Skip to main content

Some Lessons from the Use of the RAINS Model in International Negotiations

  • Chapter
  • 1325 Accesses

Abstract

The Regional Air Pollution INformation and Simulation (RAINS) model provides a consistent framework for the analysis of strategies to reduce emissions of air pollutants focusing on acidification, eutrophication, and ground-level ozone [9]. The RAINS model combines information on the anthropogenic driving forces of emissions (with databases on current and future economic activities, energy consumption levels, etc.) on the sources of emissions, on emission control options and costs, on the atmospheric dispersion of pollutants, and on environmental sensitivities (i.e., databases on critical loads). In order to create a consistent and comprehensive picture of the options for simultaneously addressing the three environmental problems, the model considers emissions of sulfur dioxide (SO2), nitrogen oxides (NOx), ammonia (NH3), and volatile organic compounds (VOCs). A schematic diagram of the RAINS model is displayed in Figure 1.

Keywords

  • European Union
  • Critical Load
  • Emission Control
  • International Negotiation
  • Environmental Target

These keywords were added by machine and not by the authors. This process is experimental and the keywords may be updated as the learning algorithm improves.

This is a preview of subscription content, access via your institution.

Buying options

Chapter
USD   29.95
Price excludes VAT (USA)
  • DOI: 10.1007/978-3-540-68304-9_10
  • Chapter length: 14 pages
  • Instant PDF download
  • Readable on all devices
  • Own it forever
  • Exclusive offer for individuals only
  • Tax calculation will be finalised during checkout
eBook
USD   179.00
Price excludes VAT (USA)
  • ISBN: 978-3-540-68304-9
  • Instant PDF download
  • Readable on all devices
  • Own it forever
  • Exclusive offer for individuals only
  • Tax calculation will be finalised during checkout
Softcover Book
USD   229.00
Price excludes VAT (USA)
Hardcover Book
USD   229.00
Price excludes VAT (USA)

Preview

Unable to display preview. Download preview PDF.

Unable to display preview. Download preview PDF.

References

  1. Amann M, Lutz M (2000) The revision of the air quality legislation in the European Union related to ground-level ozone. Journal of Hazardous Materials 78:41–62

    CrossRef  Google Scholar 

  2. Amann M, Makowski M (2001) Assessment of air quality. In: Wierzbicki A, Makowski M, Wessels J (eds) Model-based decision support methodology with environmental applications. Kluwer Academic Publishers, Dordrecht, The Netherlands, Boston, MA, USA, London, UK

    Google Scholar 

  3. Barrett K, Sandnes H (1996) Transboundary acidifying air pollution calculated transport and exchange across Europe 1985–1995. In: Berge E (ed) Transboundary air pollution in Europe. EMEP/MSC-W Report 1/96, Meteorological Synthesizing Centre-West, Norwegian Meteorological Institute, Oslo, Norway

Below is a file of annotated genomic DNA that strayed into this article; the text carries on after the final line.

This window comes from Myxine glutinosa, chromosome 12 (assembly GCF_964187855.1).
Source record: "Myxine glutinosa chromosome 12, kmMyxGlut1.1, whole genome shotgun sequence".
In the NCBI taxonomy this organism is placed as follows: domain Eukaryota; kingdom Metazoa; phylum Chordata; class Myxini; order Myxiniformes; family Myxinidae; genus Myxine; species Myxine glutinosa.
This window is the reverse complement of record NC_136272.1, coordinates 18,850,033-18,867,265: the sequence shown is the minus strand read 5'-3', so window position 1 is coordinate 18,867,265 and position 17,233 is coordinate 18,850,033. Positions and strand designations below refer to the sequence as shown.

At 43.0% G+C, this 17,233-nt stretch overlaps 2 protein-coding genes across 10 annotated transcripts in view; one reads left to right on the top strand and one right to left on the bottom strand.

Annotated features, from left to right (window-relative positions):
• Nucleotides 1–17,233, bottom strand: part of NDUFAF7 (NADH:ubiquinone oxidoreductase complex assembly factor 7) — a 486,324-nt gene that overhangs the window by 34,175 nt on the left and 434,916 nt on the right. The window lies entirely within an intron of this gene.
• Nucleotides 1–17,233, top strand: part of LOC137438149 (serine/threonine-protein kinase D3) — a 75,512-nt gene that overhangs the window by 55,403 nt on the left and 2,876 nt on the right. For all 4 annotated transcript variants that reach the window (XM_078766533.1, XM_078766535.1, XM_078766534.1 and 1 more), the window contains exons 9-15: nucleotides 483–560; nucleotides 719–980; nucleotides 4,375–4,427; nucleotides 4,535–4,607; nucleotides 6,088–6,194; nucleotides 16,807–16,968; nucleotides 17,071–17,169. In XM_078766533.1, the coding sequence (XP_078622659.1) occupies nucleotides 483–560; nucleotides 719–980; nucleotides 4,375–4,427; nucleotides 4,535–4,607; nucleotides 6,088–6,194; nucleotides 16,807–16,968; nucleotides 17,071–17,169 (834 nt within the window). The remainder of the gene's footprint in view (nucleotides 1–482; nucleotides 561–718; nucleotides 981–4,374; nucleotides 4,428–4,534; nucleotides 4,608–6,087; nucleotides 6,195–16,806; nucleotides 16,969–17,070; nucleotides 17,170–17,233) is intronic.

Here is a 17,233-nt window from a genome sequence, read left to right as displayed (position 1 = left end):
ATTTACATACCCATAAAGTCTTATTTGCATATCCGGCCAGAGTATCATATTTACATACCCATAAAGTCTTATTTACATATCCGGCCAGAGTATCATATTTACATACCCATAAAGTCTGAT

Google Scholar 

  4. CEC (1997) Communication of the Council and the European Parliament on a Community strategy to combat acidification. COM(97) 88 final, Commission of the European Communities, Brussels, Belgium

    Google Scholar 

  5. EEA (1996) Joint EMEP/CORINAIR’90 Atmospheric Emission Inventory Guidebook. First edition, Vol. 1–2, European Environmental Agency (EEA), Copenhagen, Denmark

    Google Scholar 

  6. Heyes C, Schöpp W, Amann M, Unger S (1996) A reduced-form model to predict long-term ozone concentrations in Europe. WP-96-12, International Institute for Applied Systems Analysis, Laxenburg, Austria

    Google Scholar 

  7. Posch M, de Smet PAM, Hettelingh JP, Downing RJ (1999) Calculation and mapping of critical thresholds in Europe. Status Report 1999, Coordination Center for Effects, RIVM, Bilthoven, The Netherlands

    Google Scholar 

  8. Nilsson J, Grennfelt P (1988) Critical loads for sulphur and nitrogen. Nord 1988:97, Nordic Council of Ministers, Copenhagen, Denmark

    Google Scholar 

  9. Schöpp W, Amann M, Cofala J, Heyes C, Klimont Z (1999) Integrated assessment of European air pollution emission control strategies. Environmental Modeling and Software 14(1):1–9

    CrossRef  Google Scholar 

  10. Suutari R, Amann M, Cofala J, Klimont Z, Posch M, Schöpp W (2001) From economic activities to ecosystem protection in Europe. An uncertainty analysis of two scenarios of the RAINS Integrated Assessment Model. EMEP CIAM/CCE Report 1/2001, International Institute for Applied Systems Analysis, Laxenburg, Austria

    Google Scholar 

  11. Tuinstra W, Hordijk L, Amann M (1999) Using computer models in international negotiations. The case of acidification in Europe. Environment 41(9):33–42

    Google Scholar 

  12. Wettestad J (2002) Clearing the air. Europe tackles transboundary pollution. Environment 44(2):32–40

    Google Scholar 

  13. Zartman IW, Berman M (1982) The practical negotiator. Yale University Press, Newhaven, CT, USA

    Google Scholar 

Download references

Author information

Authors and Affiliations

Authors

Editor information

Editors and Affiliations

Rights and permissions

Reprints and Permissions

Copyright information

© 2007 International Institute for Applied Systems Analysis

About this chapter

Cite this chapter

Amann, M. (2007). Some Lessons from the Use of the RAINS Model in International Negotiations. In: Avenhaus, R., Zartman, I.W. (eds) Diplomacy Games. Springer, Berlin, Heidelberg. https://doi.org/10.1007/978-3-540-68304-9_10

Download citation